Despite the more than 35,000 people in Arizona holding medical marijuana cards, a Court of Appeals has decided to uphold the right of authorities to prosecute pot smokers in Arizona for driving under the influence even when there is no evidence that they are actually high. Essentially, this means a driver doesn’t have to actually be impaired to get prosecuted for DUI. As long as there is evidence of marijuana in your system, you can get a DUI in Arizona.
The emphasis is being placed on how the chemical compounds in marijuana show up in blood and urine tests after one smokes pot. One chemical compound causes drivers to be impaired; another is a chemical that stays in people’s systems for weeks after they’ve smoked marijuana but doesn’t affect impairment.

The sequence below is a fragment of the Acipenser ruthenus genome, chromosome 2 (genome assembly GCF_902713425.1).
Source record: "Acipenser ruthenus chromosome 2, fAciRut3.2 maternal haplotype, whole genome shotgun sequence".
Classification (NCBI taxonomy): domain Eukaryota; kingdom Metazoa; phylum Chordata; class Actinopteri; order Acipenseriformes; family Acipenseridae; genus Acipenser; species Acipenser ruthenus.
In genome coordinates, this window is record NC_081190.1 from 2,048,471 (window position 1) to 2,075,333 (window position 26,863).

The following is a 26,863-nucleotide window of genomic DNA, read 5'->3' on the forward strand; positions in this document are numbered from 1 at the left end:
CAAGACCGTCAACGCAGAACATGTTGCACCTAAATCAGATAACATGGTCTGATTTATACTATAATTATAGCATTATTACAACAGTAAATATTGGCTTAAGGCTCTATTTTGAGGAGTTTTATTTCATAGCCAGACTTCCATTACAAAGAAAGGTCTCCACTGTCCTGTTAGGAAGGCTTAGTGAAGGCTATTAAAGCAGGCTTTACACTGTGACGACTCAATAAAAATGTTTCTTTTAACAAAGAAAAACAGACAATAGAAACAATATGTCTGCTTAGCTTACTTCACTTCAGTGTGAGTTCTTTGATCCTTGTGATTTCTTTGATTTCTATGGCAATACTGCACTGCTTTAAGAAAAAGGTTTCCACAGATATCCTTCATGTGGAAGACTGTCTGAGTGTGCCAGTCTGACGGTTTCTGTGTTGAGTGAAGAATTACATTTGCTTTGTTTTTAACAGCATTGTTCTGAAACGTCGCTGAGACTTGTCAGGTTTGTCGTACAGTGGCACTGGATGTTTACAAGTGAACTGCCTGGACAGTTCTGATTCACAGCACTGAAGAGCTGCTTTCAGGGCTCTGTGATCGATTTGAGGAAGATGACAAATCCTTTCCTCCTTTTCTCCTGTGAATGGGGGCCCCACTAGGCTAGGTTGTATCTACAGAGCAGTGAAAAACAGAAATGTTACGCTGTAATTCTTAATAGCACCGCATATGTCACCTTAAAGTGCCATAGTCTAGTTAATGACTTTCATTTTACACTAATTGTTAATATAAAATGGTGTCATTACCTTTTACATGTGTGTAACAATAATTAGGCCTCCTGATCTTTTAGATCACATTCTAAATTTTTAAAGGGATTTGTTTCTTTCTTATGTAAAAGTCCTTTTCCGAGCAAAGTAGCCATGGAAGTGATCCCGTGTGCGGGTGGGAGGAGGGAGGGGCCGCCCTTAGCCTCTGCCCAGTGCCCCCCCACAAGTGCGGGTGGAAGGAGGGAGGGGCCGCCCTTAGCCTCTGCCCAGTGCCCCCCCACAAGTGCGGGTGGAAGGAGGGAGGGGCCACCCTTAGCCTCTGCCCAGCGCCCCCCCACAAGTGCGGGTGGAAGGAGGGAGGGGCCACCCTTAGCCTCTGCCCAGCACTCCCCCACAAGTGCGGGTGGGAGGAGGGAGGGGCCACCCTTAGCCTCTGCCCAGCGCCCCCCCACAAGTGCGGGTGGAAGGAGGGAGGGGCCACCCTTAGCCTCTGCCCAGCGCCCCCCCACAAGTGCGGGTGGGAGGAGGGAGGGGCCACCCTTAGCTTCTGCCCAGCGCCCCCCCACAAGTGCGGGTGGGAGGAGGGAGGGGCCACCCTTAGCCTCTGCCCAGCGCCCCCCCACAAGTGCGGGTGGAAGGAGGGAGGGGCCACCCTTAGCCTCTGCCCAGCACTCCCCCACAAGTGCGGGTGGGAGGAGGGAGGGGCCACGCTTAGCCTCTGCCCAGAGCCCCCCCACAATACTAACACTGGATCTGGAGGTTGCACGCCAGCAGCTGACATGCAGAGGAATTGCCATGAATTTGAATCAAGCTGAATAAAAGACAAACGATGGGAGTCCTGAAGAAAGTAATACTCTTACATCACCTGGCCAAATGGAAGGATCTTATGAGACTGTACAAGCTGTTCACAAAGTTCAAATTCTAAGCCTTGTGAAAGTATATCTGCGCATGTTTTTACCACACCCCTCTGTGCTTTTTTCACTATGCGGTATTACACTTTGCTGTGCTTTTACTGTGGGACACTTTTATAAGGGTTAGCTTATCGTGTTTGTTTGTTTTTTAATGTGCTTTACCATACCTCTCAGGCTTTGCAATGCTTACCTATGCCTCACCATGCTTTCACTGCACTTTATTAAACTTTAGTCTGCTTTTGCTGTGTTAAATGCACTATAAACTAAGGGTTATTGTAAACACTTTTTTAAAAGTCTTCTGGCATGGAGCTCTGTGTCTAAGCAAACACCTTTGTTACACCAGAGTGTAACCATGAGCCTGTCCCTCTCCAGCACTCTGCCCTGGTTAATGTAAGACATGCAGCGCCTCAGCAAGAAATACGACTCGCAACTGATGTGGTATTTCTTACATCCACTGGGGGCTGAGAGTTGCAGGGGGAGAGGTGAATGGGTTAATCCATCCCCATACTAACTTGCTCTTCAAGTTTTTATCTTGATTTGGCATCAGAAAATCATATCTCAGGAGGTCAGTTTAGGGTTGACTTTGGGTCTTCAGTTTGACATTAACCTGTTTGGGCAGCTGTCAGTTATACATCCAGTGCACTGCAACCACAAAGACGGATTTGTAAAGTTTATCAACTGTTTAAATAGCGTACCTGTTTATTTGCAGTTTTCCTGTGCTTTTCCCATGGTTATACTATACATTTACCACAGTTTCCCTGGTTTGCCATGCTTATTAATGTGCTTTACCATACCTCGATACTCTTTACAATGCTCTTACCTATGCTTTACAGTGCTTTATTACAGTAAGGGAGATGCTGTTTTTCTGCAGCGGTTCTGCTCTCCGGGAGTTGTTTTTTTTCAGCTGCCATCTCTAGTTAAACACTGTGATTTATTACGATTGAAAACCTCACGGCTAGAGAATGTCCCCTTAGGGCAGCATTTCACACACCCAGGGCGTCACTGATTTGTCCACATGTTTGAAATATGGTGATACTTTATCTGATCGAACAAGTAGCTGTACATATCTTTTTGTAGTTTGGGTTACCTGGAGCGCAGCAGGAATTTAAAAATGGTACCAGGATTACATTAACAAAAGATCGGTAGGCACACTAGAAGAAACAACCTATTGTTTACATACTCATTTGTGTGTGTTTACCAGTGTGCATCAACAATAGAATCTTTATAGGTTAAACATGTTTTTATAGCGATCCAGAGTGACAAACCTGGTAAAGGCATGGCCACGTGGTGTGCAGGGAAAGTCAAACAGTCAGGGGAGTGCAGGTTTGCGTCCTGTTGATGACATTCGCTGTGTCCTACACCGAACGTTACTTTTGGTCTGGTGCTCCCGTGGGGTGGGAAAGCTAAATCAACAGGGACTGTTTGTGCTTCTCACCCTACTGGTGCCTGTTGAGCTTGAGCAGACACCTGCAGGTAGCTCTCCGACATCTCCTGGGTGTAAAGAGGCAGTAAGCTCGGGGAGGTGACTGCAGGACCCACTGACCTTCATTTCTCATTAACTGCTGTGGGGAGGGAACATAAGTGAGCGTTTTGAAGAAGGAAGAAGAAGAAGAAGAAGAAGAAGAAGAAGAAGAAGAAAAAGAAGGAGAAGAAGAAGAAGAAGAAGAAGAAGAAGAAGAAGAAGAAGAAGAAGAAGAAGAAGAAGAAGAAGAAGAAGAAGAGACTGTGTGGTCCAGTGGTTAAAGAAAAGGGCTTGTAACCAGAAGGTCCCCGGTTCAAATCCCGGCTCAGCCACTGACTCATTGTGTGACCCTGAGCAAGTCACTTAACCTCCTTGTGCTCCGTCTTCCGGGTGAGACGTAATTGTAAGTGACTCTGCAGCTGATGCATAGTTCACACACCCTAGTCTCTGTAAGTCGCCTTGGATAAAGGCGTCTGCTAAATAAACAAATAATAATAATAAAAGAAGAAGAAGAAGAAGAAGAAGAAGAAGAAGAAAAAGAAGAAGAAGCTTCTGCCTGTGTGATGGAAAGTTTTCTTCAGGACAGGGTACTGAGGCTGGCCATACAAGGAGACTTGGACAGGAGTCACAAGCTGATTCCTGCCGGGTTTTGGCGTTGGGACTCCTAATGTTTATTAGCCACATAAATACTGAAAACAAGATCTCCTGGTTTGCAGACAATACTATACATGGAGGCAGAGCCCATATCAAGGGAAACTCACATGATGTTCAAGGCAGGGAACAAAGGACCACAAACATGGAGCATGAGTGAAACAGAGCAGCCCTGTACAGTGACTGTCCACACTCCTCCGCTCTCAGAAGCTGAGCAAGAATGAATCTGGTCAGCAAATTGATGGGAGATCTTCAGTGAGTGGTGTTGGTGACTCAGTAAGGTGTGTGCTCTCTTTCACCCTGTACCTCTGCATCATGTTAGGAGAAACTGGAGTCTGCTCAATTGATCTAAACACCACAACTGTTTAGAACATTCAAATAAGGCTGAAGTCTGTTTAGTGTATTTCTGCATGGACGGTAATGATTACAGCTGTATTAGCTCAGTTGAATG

The ruling overturns a decision by a lower court judge who said it didn’t make sense to prosecute a person with no evidence they’re under the influence. The same judge cited the proliferation of states easing their marijuana laws, but the Court of Appeals ruling dismissed that by saying Arizona’s medical marijuana law is irrelevant regarding DUI.
The Court of Appeals said the Legislature adopted the decades-old comprehensive DUI law to protect public safety, so a provision on prohibited substances and their resulting chemical compounds should be interpreted broadly to include inactive compounds as well as active ones.
The case stems from a 2010 traffic stop in Maricopa County. The motorist’s blood test revealed only a chemical compound that is found in the blood after another compound produced from ingesting marijuana breaks down.
According to testimony by a prosecution criminalist, the compound found in the
man’s blood doesn’t impair the ability to drive but can remain detectable for four weeks.
The state’s medical marijuana law gives cardholders immunity from DUI convictions based solely on the presence of metabolites in a person’s system that don’t appear to be enough to cause impairment.
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